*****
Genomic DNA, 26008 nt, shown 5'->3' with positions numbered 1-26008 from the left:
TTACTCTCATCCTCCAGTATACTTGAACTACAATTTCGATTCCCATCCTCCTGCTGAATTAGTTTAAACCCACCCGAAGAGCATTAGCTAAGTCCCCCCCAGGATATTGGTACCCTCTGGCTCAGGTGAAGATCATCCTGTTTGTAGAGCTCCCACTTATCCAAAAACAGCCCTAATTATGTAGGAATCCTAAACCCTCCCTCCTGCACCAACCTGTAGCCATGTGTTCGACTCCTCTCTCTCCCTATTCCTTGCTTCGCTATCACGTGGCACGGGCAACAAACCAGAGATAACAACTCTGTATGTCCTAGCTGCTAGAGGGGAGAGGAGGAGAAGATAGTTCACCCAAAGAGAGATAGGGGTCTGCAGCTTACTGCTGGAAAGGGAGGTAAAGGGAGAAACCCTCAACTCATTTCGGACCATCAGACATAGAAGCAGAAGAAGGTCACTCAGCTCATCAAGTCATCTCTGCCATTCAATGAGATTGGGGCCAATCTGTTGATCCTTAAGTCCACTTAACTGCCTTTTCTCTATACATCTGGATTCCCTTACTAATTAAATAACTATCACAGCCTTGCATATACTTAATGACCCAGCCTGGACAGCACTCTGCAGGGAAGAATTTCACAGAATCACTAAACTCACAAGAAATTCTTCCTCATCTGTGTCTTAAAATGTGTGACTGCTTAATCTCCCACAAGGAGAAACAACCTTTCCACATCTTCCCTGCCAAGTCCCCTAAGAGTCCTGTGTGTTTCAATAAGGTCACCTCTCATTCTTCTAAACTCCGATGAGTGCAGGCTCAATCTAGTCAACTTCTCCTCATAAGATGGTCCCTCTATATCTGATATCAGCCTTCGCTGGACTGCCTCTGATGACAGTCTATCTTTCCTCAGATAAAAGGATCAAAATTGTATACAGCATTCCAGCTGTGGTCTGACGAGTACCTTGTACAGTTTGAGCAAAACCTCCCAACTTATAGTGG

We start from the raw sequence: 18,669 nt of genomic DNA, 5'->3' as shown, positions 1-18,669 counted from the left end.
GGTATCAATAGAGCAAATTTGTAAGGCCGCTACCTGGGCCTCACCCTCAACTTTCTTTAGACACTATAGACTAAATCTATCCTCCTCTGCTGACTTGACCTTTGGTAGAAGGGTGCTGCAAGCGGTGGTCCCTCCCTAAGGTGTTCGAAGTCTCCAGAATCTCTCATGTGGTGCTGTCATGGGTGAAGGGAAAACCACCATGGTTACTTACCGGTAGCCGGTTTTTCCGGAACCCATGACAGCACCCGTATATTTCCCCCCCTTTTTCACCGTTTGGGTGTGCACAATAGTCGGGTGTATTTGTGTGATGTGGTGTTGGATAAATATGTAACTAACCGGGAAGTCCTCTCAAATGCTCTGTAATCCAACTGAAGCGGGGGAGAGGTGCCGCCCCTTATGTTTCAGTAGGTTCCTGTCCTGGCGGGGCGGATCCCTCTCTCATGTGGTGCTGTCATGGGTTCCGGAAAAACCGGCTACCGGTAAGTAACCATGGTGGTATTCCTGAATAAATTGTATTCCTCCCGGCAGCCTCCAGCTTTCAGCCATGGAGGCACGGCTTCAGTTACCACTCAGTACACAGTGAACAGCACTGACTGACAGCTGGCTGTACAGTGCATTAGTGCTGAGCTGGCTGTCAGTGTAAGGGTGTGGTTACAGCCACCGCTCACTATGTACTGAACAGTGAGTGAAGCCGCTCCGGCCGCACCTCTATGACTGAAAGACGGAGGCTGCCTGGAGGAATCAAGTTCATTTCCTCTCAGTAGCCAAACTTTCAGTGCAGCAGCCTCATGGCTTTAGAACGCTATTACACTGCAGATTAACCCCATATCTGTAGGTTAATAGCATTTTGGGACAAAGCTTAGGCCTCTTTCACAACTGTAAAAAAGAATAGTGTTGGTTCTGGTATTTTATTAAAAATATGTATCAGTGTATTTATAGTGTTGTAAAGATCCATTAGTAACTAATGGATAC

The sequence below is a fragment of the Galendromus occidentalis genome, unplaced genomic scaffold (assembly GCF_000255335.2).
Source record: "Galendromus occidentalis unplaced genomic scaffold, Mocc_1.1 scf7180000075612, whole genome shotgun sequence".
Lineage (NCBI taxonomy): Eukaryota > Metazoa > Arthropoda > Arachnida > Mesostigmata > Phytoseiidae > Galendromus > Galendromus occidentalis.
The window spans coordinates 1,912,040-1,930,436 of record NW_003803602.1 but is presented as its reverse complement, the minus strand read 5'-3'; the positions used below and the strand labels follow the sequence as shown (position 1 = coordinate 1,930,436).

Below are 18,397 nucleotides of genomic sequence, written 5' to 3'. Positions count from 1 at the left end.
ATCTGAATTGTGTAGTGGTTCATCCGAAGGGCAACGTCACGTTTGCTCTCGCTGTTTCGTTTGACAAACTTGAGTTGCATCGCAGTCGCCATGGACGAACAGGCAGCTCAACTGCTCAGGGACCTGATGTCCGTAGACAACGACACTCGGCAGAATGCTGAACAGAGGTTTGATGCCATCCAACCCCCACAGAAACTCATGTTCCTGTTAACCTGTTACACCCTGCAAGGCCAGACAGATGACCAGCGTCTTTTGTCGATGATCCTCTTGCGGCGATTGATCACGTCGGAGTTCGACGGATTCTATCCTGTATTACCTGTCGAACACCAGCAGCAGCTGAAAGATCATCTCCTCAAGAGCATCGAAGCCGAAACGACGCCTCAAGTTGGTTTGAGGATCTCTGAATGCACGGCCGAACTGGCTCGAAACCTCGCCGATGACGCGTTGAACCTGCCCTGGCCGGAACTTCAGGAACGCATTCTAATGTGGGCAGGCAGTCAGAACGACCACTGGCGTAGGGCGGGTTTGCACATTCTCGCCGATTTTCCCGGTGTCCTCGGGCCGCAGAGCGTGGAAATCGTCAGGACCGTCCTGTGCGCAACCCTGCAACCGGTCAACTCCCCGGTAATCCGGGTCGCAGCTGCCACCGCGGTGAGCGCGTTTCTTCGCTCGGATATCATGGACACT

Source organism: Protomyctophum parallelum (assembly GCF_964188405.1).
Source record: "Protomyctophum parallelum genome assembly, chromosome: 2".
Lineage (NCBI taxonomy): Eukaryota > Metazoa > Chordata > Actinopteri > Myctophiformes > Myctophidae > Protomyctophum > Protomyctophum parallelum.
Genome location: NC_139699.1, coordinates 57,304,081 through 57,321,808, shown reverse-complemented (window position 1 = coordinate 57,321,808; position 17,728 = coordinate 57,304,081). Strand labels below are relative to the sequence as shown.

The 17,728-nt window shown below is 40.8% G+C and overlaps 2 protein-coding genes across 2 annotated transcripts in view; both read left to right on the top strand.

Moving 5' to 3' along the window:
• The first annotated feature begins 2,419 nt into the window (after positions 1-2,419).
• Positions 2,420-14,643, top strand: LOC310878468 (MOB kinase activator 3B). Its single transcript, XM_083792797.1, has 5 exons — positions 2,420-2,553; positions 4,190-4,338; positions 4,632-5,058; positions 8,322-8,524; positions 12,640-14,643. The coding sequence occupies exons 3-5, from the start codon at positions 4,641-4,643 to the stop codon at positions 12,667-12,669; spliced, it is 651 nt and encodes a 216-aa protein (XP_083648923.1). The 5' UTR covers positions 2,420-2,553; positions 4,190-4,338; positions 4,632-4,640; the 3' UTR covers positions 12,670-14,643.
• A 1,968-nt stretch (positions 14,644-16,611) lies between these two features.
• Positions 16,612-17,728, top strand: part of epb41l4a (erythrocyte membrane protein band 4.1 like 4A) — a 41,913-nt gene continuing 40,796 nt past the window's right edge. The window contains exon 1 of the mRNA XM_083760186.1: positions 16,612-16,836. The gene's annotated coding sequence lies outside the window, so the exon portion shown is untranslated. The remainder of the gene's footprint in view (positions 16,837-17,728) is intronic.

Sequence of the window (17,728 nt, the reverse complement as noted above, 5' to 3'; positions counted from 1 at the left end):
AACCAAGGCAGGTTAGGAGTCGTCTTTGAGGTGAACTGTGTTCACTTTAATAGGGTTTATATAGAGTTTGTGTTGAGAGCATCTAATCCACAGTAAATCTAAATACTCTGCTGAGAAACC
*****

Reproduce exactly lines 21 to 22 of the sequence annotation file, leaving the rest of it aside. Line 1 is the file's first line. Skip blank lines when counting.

Sequence of the window (17,728 nt, the reverse complement as noted above, 5' to 3'; positions counted from 1 at the left end):
AACCAAGGCAGGTTAGGAGTCGTCTTTGAGGTGAACTGTGTTCACTTTAATAGGGTTTATATAGAGTTTGTGTTGAGAGCATCTAATCCACAGTAAATCTAAATACTCTGCTGAGAAACC